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Tribalism in America: Behavioral Experiments on Affective Polarization in the Trump Era

  • Sam Whitt (a1), Alixandra B. Yanus (a1), Brian McDonald (a1), John Graeber (a1), Mark Setzler (a1), Gordon Ballingrud (a1) and Martin Kifer (a1)...


Our research speaks to the ongoing debate over the extent and severity of partisan political divisions in American society. We employ behavioral experiments to probe for affective polarization using dictator, trust, and public goods games with party identification treatments. We find that subjects who identify politically with the Democratic or Republican Party and ideologically as liberals and conservatives display stronger affective biases than politically unaffiliated and ideological moderates. Partisan subjects are less altruistic, less trusting, and less likely to contribute to a mutually beneficial public good when paired with members of the opposing party. Compared to other behavioral studies, our research suggests increasing levels of affective polarization in the way Americans relate to one another politically, bordering on the entrenched divisions one commonly sees in conflict or post-conflict societies. To overcome affective polarization, our research points to inter-group contact as a mechanism for increasing trust and bridging political divides.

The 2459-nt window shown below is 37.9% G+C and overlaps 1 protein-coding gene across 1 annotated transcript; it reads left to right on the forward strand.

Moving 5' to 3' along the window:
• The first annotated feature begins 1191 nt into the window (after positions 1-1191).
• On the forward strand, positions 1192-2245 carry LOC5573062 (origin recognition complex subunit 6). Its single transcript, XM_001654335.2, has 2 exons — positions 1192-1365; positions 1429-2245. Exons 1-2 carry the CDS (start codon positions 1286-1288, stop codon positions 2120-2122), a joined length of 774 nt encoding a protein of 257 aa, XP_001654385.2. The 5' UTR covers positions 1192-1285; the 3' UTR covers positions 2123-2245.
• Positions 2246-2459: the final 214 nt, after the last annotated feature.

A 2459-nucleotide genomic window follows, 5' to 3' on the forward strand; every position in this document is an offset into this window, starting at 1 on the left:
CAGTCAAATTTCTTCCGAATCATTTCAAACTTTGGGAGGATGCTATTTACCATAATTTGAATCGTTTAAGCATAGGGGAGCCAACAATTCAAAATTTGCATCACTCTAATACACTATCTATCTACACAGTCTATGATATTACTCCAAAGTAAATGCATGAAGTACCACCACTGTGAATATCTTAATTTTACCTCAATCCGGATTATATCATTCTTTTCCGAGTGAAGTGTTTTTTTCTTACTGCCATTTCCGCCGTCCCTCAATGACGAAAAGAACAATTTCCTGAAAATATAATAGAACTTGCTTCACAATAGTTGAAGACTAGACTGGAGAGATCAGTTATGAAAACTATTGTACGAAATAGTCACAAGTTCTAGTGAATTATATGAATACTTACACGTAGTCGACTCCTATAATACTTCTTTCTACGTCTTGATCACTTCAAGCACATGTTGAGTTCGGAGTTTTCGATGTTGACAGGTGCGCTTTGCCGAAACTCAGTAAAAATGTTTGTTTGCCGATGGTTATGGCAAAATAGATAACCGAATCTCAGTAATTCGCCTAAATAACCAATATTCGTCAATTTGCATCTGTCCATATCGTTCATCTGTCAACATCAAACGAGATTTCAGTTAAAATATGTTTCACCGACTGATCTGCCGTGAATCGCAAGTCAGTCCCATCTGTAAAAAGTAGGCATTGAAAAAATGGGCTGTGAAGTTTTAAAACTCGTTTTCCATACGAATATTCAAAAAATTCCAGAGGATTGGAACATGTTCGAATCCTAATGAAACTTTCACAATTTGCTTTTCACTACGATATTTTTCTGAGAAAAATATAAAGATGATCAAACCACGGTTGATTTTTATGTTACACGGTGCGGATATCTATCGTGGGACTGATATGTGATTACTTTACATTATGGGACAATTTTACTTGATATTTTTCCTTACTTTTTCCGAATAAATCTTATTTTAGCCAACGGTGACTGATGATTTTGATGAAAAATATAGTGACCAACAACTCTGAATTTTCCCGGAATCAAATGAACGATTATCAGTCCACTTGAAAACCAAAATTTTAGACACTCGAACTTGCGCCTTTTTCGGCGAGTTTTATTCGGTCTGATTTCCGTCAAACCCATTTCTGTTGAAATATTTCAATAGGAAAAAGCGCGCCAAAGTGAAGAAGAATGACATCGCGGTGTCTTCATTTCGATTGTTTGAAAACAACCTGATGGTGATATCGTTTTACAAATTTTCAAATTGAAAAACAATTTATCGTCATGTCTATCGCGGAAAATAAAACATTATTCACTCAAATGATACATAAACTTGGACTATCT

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Tribalism in America: Behavioral Experiments on Affective Polarization in the Trump Era

  • Sam Whitt (a1), Alixandra B. Yanus (a1), Brian McDonald (a1), John Graeber (a1), Mark Setzler (a1), Gordon Ballingrud (a1) and Martin Kifer (a1)...


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